Deadweight Loss in Economics

Deadweight loss is defined as the loss to society that is caused by price controls and taxes. A deadweight loss, also known as an excess burden, is a measure of lost economic efficiency when the socially optimal quantity of a good or service is not produced. It is a cost to society created by market inefficiency, which occurs when supply and demand are out of equilibrium. Non-optimal production can be caused by monopoly pricing in the case of artificial scarcity, a positive or negative externality, a tax or subsidy, or a binding price ceiling or price floor such as a minimum wage. Mainly used in economics, deadweight loss can be applied to any deficiency caused by an inefficient allocation of resources.


Deadweight loss occurs when supply and demand are not in equilibrium, which leads to market inefficiency. Assume a market for nails where the cost of each nail is $0.10. Demand decreases linearly; there is a high demand for free nails and zero demand for nails at a price per nail of $1.10 or higher. The price of $0.10 per nail represents the point of economic equilibrium in a competitive market. With a reduced level of trade, the allocation of resources in a society may also become inefficient.

There are three main causes of deadweight loss:

  • Price ceilings – These are government-sanctioned price controls that prohibit a seller from charging above a set amount for a good or service. An example of a price ceiling is rent control.
  • Price floors – These are government-sanctioned price controls that prohibit a seller from charging below a set amount for a good or service. An example of a price floor is minimum wage.
  • Taxes – This is the money that the government charges above the selling price of a good or service.


A deadweight loss is the result of inefficiencies in a market resulting from the poor allocation of goods and services. If market conditions are perfect competition, producers would charge a price of $0.10, and every customer whose marginal benefit exceeds $0.10 would buy a nail. A monopoly producer of this product would typically charge whatever price will yield the greatest profit for themselves, regardless of lost efficiency for the economy as a whole. Market inefficiency occurs when goods within the market are either overvalued or undervalued. In this example, the monopoly producer charges $0.60 per nail, thus excluding every customer from the market with a marginal benefit of less than $0.60. The deadweight loss due to monopoly pricing would then be the economic benefit foregone by a customer with a marginal benefit of between $0.10 and $0.60 per nail.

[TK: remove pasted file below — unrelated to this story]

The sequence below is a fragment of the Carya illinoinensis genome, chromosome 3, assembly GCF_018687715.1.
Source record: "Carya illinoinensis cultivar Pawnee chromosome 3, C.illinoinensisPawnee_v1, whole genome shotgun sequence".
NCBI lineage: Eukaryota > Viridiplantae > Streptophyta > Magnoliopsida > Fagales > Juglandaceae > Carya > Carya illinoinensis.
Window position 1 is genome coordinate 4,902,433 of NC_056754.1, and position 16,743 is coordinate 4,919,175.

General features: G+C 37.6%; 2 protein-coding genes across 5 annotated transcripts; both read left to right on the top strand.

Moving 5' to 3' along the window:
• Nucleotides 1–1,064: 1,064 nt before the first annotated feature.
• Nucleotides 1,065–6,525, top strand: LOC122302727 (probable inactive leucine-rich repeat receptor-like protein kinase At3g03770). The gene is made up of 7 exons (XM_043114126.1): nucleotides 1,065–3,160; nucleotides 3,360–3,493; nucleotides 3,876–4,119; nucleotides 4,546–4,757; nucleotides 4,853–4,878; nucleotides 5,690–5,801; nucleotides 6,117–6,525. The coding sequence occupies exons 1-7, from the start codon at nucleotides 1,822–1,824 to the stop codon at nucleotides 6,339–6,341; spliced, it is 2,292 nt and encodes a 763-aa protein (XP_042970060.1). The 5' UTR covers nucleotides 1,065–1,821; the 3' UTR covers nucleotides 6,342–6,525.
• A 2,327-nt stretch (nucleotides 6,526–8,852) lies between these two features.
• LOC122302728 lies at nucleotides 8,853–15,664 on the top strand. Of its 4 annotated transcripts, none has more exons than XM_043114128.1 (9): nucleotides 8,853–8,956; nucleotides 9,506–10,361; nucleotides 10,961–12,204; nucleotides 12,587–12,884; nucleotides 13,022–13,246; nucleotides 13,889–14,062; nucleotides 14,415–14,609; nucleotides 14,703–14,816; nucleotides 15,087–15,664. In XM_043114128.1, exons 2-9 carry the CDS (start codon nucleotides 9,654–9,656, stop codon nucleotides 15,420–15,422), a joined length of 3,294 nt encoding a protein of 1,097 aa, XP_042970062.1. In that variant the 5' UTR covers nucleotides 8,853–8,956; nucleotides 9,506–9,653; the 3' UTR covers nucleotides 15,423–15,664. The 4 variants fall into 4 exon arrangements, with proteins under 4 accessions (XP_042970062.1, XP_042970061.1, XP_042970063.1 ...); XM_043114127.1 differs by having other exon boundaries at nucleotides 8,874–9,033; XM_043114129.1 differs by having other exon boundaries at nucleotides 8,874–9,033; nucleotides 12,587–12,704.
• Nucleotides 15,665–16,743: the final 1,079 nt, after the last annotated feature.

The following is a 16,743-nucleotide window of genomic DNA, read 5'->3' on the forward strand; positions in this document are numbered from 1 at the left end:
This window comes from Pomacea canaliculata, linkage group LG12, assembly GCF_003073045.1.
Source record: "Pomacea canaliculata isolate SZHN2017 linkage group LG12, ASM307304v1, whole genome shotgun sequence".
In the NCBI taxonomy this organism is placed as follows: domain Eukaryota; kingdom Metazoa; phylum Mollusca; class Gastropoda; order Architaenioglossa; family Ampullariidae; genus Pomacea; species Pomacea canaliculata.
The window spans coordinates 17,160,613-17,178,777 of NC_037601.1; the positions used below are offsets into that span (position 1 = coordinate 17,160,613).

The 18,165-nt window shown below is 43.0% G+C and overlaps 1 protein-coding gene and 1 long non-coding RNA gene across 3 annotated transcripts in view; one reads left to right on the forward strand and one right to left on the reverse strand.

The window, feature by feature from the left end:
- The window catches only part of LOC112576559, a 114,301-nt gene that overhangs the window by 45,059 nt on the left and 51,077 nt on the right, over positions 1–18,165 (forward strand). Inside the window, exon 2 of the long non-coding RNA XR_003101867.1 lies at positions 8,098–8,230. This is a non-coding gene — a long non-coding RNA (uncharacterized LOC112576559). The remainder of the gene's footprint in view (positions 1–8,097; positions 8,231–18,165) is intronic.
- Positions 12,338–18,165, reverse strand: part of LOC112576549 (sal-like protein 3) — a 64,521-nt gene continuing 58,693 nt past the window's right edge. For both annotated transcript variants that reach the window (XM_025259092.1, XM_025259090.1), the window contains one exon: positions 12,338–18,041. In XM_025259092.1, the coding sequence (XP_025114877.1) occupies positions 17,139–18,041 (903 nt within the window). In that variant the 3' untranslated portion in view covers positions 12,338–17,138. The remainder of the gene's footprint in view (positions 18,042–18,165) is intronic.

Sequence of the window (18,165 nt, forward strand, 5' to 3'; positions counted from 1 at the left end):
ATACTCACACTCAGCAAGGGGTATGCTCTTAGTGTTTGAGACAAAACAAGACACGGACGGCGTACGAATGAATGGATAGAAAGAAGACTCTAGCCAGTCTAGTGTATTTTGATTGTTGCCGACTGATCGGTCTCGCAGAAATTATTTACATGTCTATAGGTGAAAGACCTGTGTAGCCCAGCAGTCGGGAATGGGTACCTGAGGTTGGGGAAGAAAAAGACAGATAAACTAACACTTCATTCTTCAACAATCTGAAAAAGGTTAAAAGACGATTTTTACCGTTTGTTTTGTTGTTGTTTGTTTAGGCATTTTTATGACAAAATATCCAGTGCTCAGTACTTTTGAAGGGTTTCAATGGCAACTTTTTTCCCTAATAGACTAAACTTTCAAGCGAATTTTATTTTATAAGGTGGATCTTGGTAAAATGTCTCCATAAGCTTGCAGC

The deadweight loss of taxation refers to the harm caused to economic efficiency and production by a tax. Conversely, deadweight loss can also arise from consumers buying more of a product than they otherwise would be based on their marginal benefit and the cost of production. Deadweight loss is the loss of something good economically that occurs because of the tax imposed. For example, if in the same nail market the government provided a $0.03 subsidy for every nail produced, the subsidy would reduce the market price of each nail to $0.07, even though production actually still costs $0.10 per nail. Consumers with a marginal benefit of between $0.07 and $0.10 per nail would then buy nails, even though their benefit is less than the real production cost of $0.10. It is the excess burden created due to loss of benefit to the participants in trade which are individuals as consumers, producers or the government. The difference between the cost of production and the purchase price then creates the “deadweight loss” to society. Tax on a product alone is not the only contributor to deadweight loss.